In prison Marynovych had many internal victories, which he shares with the reader. Later, then-Fr. Borys Gudziak suggested he found the Institute of Religion and Society at the Lviv Theological Academy (now Ukrainian Catholic University).
“This decision has determined my fate in life until today. Twenty years of work at the Ukrainian Catholic University and being in its community has been a blessing of God for me, which a hundredfold has awarded me for the decade of my imprisonment.”
“Faith cannot be brought to man. Faith is simply given, and the person accepts faith.”
Professor Ihor Skochylias, Doctor of History, Head of the History Department of the Humanities Faculty of the Ukrainian Catholic University, director of the Center of Religious Culture, initiator and inspirer of the Kyivan Christianity research program.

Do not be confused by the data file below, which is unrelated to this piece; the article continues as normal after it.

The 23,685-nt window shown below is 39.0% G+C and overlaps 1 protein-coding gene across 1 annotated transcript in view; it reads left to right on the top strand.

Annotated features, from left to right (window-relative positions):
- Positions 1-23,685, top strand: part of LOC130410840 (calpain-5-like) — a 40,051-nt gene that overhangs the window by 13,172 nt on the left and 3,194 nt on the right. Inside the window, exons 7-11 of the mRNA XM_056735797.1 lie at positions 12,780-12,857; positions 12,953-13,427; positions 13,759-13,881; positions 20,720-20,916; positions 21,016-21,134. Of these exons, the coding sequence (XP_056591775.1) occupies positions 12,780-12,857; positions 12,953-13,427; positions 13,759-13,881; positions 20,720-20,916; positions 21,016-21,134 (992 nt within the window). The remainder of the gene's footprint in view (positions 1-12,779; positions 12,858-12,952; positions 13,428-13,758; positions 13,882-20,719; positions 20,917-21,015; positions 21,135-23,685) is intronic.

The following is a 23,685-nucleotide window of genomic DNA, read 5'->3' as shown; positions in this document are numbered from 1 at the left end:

Halyn Pastushuk, assistant professor of the UCU Theology Department, wrote about the testimony of the late professor.
A turning point in the formation of Skochylias occurred at the Summer Theology School in Univ in July 1996. To that moment, he still carried a deep wound from a triple tragedy in his life: in a five-day period, he lost his mother and father and a few months later his grandmother, Franka, with whom he had a warm relation in childhood. In a few years, he said: “This earthquake was not only ‘the end of the world’ for me, a catastrophe, but also the start of my path to God.”
Twenty-three years later, Skochylias shared his memories of his personal meeting with the Creator with the participants of the Summer Theology School in Univ:
“I felt this meeting, this encounter with Jesus Christ, immediately after the death of my parents. It shook me up. Faith cannot be brought to man. Faith is simply given, and the person accepts faith. I accepted it in very dramatic circumstances of my life. I came here, certainly, more for answers to academic questions, but in a month I came back from Univ, certainly, an entirely different person.”